Tuesday, July 13, 2010

Europe Tries to Change Pension Provisions

Many European Union members will try to change their pensions during the next few years. Most want to increase the retirement age to respond to increasing life expectancy.

French news reports have fixed on the daily struggle between the government and many of it citizens. In mid-June, the government unveiled its planned overhaul of the pay-as-you-go pension regime. It claimed that without major changes the system would run up deficits of 100 billion euros ($134.2 billion) by 2050. To avoid this cost, the government wants to raise the retirement age from 60 to 62 years. In reaction, French labor organizations mobilized a nationwide strike. Hundreds of thousands of workers took to the streets to protest. But the government announced that it would stick to its plan.

In Germany, the current retirement age is 65 years. The government wants to raise mandatory retirement age from 65 to 67 years. Between 2012 and 2035 the initial retirement age will go up by one month a year. The government also intends to enhance job prospects for older employees through a program called, “Initiative 50 Plus.”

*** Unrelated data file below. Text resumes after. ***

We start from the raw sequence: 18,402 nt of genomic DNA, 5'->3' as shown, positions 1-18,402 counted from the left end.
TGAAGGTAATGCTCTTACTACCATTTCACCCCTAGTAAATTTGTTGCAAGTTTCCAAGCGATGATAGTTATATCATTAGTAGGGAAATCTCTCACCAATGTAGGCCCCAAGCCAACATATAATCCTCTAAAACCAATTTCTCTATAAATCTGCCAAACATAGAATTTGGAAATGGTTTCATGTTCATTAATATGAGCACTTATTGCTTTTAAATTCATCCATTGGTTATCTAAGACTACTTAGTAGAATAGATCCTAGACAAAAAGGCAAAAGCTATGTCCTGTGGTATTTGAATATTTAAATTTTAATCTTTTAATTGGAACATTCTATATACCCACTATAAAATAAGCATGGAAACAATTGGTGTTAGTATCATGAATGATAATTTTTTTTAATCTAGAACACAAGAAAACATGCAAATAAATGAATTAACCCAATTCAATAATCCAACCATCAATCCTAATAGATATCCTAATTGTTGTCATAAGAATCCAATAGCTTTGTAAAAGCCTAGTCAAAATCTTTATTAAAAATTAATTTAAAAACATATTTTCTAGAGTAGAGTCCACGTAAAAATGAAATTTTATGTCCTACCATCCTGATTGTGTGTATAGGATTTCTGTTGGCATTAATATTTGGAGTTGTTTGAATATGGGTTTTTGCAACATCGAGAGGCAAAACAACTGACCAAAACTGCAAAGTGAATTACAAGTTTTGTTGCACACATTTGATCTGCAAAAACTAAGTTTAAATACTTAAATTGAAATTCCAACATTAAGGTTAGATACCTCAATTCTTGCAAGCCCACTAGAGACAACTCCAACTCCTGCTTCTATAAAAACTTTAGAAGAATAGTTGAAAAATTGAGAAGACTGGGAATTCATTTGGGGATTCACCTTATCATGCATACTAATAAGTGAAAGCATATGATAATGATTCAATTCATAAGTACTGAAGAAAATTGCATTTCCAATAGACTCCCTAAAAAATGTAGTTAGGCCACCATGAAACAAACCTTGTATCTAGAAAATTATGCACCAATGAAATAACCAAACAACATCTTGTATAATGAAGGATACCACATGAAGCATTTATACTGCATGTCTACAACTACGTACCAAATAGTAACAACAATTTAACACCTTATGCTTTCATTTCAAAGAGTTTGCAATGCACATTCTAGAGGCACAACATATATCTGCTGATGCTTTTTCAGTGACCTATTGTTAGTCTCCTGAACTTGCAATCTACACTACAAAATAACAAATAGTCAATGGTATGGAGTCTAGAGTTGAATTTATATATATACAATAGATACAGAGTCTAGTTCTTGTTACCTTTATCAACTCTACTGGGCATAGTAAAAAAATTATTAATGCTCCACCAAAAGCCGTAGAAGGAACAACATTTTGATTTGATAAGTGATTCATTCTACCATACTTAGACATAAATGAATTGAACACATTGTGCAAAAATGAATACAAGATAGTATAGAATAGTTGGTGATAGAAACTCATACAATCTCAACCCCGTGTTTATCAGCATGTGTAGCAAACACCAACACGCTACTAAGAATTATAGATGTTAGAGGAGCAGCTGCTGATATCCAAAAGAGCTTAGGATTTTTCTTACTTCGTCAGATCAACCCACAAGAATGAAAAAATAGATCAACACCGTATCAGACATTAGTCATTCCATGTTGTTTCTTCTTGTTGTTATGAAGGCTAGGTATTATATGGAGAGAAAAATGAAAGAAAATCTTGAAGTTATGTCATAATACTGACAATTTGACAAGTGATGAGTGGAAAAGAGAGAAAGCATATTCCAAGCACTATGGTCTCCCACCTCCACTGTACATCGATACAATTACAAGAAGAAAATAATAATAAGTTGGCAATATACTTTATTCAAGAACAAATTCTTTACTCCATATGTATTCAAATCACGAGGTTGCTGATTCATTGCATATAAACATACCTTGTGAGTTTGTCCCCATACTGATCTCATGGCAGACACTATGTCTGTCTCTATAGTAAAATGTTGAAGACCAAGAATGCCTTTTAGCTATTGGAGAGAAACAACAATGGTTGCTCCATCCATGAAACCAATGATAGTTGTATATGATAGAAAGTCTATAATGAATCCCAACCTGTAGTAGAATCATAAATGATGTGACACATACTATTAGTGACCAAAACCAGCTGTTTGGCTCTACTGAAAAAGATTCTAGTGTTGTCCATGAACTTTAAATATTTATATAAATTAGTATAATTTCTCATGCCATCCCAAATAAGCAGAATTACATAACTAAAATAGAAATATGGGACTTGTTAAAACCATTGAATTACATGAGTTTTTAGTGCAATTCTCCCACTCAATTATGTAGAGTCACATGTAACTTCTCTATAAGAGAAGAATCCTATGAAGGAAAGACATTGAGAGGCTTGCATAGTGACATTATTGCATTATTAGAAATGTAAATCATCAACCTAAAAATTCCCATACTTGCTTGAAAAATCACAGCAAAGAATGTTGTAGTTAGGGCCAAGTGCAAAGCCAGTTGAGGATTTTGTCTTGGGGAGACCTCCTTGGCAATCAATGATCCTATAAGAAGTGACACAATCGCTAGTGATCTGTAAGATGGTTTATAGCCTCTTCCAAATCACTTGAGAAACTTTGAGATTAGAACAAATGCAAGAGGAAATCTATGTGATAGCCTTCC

In the United Kingdom, the Guardian (June 23, 2010) disclosed that the government had decided that “The state pension age for men was going to be raised to 66 as early as 2016.” Moreover, the government wants to raise the retirement age to 68 years to "be fair to the next generation of taxpayers." Women are already experiencing a gradual increase in their state pension age from 60 to 65 years by 2020.

Spain faces one of world’s most severe demographic challenges. The retirement age is currently 65 years for both men and women. The Socialist government adopted legislation to raise the retirement age to 67 years .The reform will be introduced gradually, beginning in 2013.

Under significant pressure from other European countries, the Greek government introduced pension system changes to reduce its debt. Currently, the retirement age is 65 years for men and 62 years for women. Soon Greek women’s retirement age will go to 65 years. In addition, the planned Greek changes would eliminate most early retirement schemes, merge pension funds and cap auxiliary pensions.

What are your worries at your age about retirement? What do you want for your support, for your children and grandchildren? Where does your government stand in allocating sufficient monies for its citizens’ retirement?

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